The Vikings part 5
The difference may be determined in part by factors independent of internal conditions in Ireland. For example, an important distinguishing factor between the predominantly Norwegian settlement in Ireland and the predominantly Danish settlements in England was that the Norwegians had a much longer sea journey to Ireland than the Danes had to make in the case of either England or Francia. It is also likely that attacks on England from Denmark were mounted by numerically larger raiding parties. Their leaders could retain a greater degree of cohesion among their followers during the relatively short sea crossings to England or Francia. That the fleets attacking England and Francia were in fact larger is suggested by the figures recorded in the contemporary sources for Viking fleets operating in Ireland and England.
Historians are increasingly coming to realise that it is necessary to look at Scandinavian activity in Ireland in a wider geographical context. It is noteworthy, for example, that raids on Ireland tend to slacken during periods of intense raiding in England or Francia, or during the Norwegian colonisation of the Faroes, Iceland and Greenland, and they tend to increase in Ireland when they slacken elsewhere.
What was the Irish reaction to Scandinavian attempts at colonisation in Ireland? There certainly was no united Irish military response. The individual Scandinavian footholds, such as that established at Dublin about 841, seem to have been absorbed rapidly into the existing complex Irish political pattern of shifting hostilities and alliances. The first recorded alliance between an Irish king and a Viking leader against a fellow Irish king occurred in 842. Thereafter, Scandinavian Irish alliances became commonplace. A simplistic notion of a united Irish army fighting to preserve the political independence of Ireland against an attempted Scandinavian take-over bears no relation to the much more complex reality. At no time during the Viking age was there a clear-cut division between the Scandinavians as aggressors and the Irish as defenders. The battle of Clontarf, fought in 1014, has often been portrayed as a major victory by the Irish against the Vikings, as a battle at which the Irish king Brian Bóruma (Boru) allegedly defeated the Vikings and put an end to Scandinavian aspirations of conquering Ireland. This is quite simply untrue. Legends die hard and perhaps no legend will die harder than the legend of Brian Bóruma and the battle of Clontarf.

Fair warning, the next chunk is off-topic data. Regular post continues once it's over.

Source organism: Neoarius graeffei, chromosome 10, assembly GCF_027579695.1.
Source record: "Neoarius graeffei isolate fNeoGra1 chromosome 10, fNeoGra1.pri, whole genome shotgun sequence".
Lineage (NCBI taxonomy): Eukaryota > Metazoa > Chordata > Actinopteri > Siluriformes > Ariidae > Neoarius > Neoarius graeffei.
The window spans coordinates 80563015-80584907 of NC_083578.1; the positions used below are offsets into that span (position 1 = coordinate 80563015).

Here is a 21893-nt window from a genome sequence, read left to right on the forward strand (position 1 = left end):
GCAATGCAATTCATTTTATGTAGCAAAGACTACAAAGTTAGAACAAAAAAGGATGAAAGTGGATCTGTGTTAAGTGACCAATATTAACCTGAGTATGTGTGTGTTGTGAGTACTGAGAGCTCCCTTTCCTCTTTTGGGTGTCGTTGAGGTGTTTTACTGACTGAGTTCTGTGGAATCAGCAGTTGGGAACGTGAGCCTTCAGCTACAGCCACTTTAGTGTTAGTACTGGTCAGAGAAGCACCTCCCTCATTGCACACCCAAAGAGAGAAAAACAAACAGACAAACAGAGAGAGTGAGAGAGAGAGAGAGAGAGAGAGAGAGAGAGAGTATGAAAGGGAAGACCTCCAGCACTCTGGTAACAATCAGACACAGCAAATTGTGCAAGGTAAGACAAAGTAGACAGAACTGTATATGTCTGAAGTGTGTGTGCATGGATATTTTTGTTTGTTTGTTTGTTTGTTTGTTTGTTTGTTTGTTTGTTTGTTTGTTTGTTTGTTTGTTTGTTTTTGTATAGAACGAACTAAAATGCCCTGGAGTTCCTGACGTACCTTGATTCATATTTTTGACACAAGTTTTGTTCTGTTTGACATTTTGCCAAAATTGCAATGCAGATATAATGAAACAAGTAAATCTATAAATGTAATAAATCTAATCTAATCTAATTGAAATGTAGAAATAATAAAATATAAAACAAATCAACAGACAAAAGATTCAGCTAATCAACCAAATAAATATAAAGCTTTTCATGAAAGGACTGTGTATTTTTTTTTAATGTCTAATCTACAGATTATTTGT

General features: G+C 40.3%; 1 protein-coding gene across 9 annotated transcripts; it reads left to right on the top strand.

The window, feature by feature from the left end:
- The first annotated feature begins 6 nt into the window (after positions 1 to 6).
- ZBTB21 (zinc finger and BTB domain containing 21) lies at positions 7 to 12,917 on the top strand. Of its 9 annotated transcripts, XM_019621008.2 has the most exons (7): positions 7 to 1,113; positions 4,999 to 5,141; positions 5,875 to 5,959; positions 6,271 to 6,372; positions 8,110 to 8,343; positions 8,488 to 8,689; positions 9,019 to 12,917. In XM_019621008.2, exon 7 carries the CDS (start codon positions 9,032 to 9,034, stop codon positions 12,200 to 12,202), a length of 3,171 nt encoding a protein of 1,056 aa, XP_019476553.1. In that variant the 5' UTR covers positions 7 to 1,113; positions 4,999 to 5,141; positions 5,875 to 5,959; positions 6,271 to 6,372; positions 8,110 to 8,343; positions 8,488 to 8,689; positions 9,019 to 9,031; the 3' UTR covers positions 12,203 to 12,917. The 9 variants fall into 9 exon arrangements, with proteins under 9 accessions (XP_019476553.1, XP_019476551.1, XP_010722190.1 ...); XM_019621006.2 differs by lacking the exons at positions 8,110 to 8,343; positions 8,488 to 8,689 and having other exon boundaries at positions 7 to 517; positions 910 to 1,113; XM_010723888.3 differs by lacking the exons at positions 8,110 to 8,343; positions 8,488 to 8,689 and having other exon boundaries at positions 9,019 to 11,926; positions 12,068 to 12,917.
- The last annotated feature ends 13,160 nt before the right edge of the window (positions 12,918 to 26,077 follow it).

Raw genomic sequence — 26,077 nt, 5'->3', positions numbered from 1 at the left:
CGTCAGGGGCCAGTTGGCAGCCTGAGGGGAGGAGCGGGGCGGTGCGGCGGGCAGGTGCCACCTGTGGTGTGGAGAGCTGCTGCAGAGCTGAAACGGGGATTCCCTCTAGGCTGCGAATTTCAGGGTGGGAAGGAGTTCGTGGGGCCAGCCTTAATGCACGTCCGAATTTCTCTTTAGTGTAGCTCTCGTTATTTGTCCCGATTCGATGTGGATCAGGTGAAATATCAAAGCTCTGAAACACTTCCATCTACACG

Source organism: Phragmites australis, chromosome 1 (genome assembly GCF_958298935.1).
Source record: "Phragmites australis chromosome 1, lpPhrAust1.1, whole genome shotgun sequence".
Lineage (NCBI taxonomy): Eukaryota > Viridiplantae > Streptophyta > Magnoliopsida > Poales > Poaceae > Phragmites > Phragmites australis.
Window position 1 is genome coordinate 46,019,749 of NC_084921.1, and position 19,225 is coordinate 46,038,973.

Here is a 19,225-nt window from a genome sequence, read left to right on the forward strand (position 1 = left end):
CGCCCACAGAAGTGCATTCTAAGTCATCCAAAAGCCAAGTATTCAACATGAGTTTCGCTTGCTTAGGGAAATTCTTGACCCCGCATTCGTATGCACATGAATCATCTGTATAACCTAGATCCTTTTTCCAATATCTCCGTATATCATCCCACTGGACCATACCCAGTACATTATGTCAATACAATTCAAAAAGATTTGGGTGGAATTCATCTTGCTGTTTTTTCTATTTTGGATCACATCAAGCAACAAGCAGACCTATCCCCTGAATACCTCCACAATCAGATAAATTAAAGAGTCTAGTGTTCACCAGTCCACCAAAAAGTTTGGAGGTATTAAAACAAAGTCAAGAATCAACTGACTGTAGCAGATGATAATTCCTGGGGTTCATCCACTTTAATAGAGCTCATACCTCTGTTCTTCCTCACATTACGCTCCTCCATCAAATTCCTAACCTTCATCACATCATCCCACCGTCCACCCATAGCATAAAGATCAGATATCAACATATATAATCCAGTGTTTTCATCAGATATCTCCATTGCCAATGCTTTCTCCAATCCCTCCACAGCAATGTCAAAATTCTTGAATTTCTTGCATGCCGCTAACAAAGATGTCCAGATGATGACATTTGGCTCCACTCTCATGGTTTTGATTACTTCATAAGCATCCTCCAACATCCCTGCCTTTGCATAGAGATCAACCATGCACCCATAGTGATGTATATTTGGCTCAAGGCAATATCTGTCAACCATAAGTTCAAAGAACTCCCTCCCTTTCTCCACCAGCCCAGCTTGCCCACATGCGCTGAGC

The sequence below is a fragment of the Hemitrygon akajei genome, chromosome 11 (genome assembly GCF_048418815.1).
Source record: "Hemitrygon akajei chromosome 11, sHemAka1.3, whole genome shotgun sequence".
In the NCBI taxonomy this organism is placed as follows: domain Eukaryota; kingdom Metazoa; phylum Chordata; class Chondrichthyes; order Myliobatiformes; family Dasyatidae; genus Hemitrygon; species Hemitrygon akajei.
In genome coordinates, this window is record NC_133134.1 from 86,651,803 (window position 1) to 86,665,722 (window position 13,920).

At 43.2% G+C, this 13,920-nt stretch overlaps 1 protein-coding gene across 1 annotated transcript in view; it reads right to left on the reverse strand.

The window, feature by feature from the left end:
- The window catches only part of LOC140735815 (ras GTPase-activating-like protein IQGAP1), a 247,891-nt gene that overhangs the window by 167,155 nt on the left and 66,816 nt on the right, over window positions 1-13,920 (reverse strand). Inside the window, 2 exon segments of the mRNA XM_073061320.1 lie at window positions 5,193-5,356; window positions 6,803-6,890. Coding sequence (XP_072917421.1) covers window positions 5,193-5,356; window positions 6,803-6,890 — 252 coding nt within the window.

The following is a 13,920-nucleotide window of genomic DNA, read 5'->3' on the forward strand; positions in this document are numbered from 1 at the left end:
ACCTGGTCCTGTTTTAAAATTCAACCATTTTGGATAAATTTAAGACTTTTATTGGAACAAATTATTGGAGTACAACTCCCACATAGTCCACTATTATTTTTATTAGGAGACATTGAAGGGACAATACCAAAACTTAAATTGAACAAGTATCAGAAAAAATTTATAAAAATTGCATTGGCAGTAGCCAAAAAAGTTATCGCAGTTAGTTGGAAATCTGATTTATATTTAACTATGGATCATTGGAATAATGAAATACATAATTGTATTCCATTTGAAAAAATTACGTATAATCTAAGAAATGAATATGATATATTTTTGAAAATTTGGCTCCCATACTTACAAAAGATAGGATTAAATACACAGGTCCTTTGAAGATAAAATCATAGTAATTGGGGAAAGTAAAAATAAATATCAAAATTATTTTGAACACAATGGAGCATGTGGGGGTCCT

Popular conceptions of Viking activity in Ireland have been moulded by two different kinds of historical writing. The first, the monastic annals, emanated from ecclesiastical circles, and highlighted the plundering of monasteries. The second kind of Irish historical source dealing with the Vikings is royal propaganda tracts which were commissioned by a number of Irish royal dynasties in order to enhance their claims to kingship. The most important of these propaganda tracts is entitled the War of the Irish against the Foreigners. It was compiled in the twelfth century on behalf of the descendants of Brian Bóruma. It set out to depict Brian as the saviour of Ireland from the Vikings, detailing a series of ever more aggressive military campaigns mounted by him against the Vikings which culminated in a splendid victory at the battle of Clontarf. The War of the Irish against the Foreigners portrayed the Vikings as almost invincible, having no match in Ireland apart from Brian Bóruma, who ended a career spent fighting against them with a decisive victory at Clontarf which finally freed Ireland from the threat of a Scandinavian take-over. As the very title suggests, its intention was to imply a united Irish opposition to Scandinavian activity in Ireland. This pseudo-historical propaganda tract was written to enhance the prestige of the twelfth-century descendants of Brian Bóruma.
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From the Appletree Press title: The People of Ireland (currently out of print).
Also see A Little History of Ireland.